Together with a domestic oil deal, the American airstrikes could mark an important turn for the war-torn nation.
The Department of Defense confirmed yesterday that the United States had conducted airstrikes on the Islamic State (IS) stronghold of Sirte, Libya. This development, together with a long-overdue agreement on oil production, represents a much-needed win for the Government of National Accord (GNA), as Libya's interim government is known. Nevertheless, Libya still confronts deep instability.
ATTACKS A RESPONSE TO LIBYAN REQUEST
According to Pentagon spokesman Peter Cook, the "precision" strikes on IS targets were conducted at the GNA's request, consistent with the overall U.S. approach to countering the jihadist group by supporting "capable and motivated local partners." Following considerable progress in early June by Libyan militias against IS in Sirte, they encountered stiff resistance and suffered significant casualties from snipers and improvised explosive devices when trying to advance on the central part of the city and the Ouagadougou Conference Center, formerly used by Libyan leader Muammar Qadhafi to host Arab and African dignitaries. The airstrikes represent an additional U.S. step beyond the previously acknowledged provision of intelligence and tactical advice to GNA-aligned militias in the battle for Sirte. According to U.S. Africa Command, manned and unmanned aircraft conducted the strikes, which will likely continue in the coming days. The U.S. special envoy to Libya, Jonathan Winer, tweeted that "U.S. forces will not engage in ground operations." Cook elaborated, "We do not expect U.S. forces to be part of this specific operation."
The Libyan request for U.S. help was meaningful, especially when contrasted with the GNA's public response to a Benghazi helicopter crash that killed three French Special Forces members in July. After the crash, the GNA condemned the French presence in the city and accused them of "foreign interference," an always-sensitive issue in Libya. The reality was more complicated. The French were most likely providing quiet assistance in Gen. Khalifa Haftar's battle against non-IS Islamist forces in the country. For their part, Haftar and his forces remain stubbornly opposed to the GNA, and it is unclear whether the GNA had tacitly agreed to the French presence in Benghazi or whether the Libyan governing body was truly caught by surprise. Yesterday's press statement by GNA prime minister Fayez al-Sarraj emphasized that the United States is coordinating closely with and seeking to strengthen the GNA. Further, Sarraj emphasized that the airstrikes came at the GNA's request, will be time-limited, and will not extend beyond the Sirte area.
A PROMISING OIL DEAL
On the oil front, the UN Support Mission in Libya (UNSMIL) brokered a deal between the GNA and the Petroleum Facilities Guard (PFG) that could boost Libyan exports above current levels of roughly 300,000 barrels per day (b/d). Until now, the PFG has effectively blocked exports from the major terminals in the east -- Ras Lanuf, Zuwaitina, and Sidra. PFG head Ibrahim Jadhran initially seized the terminals in 2013-2014 as a political maneuver to promote eastern federalism, or greater political independence for Libya's eastern region. But as the months wore on and IS emerged in Sirte, threatening the PFG's influence and territory, Jadhran's forces aligned with GNA fighters from Misratah, which likely improved his political ties with the GNA. In July, the head of UNSMIL made a much-publicized visit to Jadhran, paving the way for an agreement to lift the siege on the facilities in exchange for an unknown payment.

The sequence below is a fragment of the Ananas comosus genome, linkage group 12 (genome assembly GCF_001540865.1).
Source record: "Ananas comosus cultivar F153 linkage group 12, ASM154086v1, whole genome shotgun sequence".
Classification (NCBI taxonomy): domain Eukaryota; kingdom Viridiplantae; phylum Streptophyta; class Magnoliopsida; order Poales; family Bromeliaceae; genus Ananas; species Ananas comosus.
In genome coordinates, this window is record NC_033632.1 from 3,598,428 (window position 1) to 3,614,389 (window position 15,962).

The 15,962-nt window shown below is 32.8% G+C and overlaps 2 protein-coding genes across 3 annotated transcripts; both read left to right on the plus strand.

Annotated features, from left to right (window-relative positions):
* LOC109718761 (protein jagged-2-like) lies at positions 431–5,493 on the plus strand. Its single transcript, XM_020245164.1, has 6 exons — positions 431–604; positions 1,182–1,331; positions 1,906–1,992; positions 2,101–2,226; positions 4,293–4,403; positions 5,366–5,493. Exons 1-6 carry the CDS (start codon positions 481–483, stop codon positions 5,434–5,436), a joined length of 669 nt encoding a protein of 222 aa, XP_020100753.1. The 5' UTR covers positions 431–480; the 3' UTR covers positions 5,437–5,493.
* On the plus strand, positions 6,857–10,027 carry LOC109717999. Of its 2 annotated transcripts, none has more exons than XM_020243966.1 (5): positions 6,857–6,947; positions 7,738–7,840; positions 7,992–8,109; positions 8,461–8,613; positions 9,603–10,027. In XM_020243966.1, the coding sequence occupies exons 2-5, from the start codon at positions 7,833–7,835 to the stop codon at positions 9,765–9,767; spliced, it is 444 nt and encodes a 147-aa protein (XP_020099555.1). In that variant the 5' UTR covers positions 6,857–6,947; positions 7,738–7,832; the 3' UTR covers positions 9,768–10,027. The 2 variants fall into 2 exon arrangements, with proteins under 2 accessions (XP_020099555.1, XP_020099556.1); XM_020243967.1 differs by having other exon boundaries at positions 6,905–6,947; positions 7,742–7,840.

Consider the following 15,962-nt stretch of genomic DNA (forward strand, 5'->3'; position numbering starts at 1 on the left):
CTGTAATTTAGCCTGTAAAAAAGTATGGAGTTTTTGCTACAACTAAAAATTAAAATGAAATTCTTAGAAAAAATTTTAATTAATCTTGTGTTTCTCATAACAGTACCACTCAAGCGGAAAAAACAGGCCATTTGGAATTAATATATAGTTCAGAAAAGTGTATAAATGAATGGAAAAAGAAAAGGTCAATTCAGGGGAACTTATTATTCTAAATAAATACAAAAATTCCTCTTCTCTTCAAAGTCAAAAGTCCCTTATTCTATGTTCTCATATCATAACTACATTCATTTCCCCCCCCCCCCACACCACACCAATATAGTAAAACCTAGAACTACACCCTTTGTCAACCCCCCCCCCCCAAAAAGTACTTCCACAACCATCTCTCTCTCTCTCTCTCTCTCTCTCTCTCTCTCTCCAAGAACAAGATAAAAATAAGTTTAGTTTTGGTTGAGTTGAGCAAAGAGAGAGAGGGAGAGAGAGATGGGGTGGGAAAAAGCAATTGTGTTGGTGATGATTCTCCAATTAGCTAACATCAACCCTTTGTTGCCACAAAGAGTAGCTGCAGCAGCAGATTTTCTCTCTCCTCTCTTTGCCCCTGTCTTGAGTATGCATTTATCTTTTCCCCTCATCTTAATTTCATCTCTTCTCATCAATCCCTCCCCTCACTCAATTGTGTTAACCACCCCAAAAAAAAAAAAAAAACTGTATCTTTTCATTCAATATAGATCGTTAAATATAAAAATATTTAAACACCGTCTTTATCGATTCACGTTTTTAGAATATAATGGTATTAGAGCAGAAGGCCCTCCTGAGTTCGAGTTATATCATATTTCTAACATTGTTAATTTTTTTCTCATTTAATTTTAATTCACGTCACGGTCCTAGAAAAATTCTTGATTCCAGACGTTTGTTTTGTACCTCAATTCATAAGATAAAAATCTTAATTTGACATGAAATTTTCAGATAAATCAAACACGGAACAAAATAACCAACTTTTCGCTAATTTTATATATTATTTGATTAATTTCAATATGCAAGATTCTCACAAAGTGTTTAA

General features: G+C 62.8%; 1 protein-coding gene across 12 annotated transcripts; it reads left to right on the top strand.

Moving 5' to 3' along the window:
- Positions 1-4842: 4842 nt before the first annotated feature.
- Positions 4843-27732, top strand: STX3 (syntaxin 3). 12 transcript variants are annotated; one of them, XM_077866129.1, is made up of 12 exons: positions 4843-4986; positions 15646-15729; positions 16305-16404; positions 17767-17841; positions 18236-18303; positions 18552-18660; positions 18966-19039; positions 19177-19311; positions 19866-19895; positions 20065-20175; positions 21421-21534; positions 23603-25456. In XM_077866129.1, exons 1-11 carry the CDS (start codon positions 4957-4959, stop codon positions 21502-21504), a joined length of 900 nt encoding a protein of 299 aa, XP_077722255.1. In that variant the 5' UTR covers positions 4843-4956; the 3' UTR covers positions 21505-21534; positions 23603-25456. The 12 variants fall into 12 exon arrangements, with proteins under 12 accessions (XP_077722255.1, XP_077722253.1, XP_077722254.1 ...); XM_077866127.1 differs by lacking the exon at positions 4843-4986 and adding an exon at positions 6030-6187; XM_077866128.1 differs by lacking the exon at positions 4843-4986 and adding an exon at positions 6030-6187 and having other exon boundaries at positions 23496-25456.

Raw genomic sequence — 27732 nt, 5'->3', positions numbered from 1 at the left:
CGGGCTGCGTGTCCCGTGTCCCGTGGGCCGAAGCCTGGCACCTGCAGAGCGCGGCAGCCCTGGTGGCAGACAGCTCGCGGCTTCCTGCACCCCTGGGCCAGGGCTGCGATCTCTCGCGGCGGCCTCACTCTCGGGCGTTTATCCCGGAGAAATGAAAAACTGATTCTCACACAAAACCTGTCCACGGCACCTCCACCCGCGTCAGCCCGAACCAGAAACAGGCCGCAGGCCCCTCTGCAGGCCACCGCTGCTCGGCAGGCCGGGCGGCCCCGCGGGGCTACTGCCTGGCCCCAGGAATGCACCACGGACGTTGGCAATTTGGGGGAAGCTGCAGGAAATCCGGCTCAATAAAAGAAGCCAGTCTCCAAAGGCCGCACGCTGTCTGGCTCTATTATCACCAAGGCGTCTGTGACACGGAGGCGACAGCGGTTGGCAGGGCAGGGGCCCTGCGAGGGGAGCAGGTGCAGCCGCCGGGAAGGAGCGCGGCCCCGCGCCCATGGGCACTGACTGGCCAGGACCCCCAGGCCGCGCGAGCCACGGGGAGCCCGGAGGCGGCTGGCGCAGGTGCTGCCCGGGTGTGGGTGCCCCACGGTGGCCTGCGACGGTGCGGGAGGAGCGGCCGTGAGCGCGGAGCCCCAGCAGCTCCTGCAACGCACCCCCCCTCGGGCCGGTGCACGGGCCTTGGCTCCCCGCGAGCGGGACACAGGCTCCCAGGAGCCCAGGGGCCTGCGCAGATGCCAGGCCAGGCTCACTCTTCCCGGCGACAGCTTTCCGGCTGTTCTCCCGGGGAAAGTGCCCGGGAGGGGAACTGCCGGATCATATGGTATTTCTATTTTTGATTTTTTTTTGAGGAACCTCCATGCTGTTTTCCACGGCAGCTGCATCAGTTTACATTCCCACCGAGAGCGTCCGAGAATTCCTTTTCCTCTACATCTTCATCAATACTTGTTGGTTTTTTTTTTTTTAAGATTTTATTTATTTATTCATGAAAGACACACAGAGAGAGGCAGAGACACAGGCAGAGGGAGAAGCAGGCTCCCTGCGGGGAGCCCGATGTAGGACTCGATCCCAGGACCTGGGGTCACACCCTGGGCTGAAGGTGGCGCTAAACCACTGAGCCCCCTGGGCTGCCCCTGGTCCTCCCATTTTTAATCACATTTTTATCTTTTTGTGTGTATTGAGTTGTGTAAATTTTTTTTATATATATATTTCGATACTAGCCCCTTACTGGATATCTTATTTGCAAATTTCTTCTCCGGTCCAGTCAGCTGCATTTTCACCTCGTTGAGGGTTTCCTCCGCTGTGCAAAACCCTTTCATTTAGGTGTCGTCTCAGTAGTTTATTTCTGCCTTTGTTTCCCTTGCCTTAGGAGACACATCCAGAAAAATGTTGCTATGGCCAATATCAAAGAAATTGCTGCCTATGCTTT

The secrecy and money at stake threatened to scuttle the deal. The chairman of Libya's National Oil Corporation (NOC), in a scathing letter, charged that the UNSMIL action "sets a terrible precedent and will encourage anybody who can muster a militia to shut down a pipeline, an oil field, or a port to see what they can extort." Once the deal was apparently modified to indicate that the PFG would only receive retroactive salary payments, the NOC endorsed the deal, and projected that production could increase to 900,000 b/d by year's end. That estimate may be overly optimistic given the damage to all components of Libya's production capacity and the potential for additional spoilers, including from Haftar-aligned forces, not just terrorists. Still, in addition to the benefits of increased production, the agreement with the PFG demonstrates a first instance of successful GNA negotiation with a major militia constituency with political influence.
In the last several days, the GNA has taken notable steps forward, building some momentum toward establishing its credibility. It has a very long way to go, though, and every day will present significant political, economic, and security struggles. Shortages of medical supplies -- as well as electricity and various staples -- remain a constant challenge, as illustrated by the recent closure of Tripoli Hospital’s emergency department. And as the French Special Forces incident demonstrated, assuaging segments of Libyan society over the U.S. airstrikes will prove politically challenging. Yet if the strikes can weaken IS holdouts to the point that they can be captured by Libyan forces, such an outcome would not only strengthen the GNA but also benefit America's standing in Libya, potentially clearing the way for further U.S. contributions to Libya's stability.
Ben Fishman, a former research associate at The Washington Institute, is the editor of the 2015 book North Africa in Transition: The Struggle for Democracies and Institutions. He served on the National Security Council staff from 2009 to 2013, including as director for North Africa and Jordan.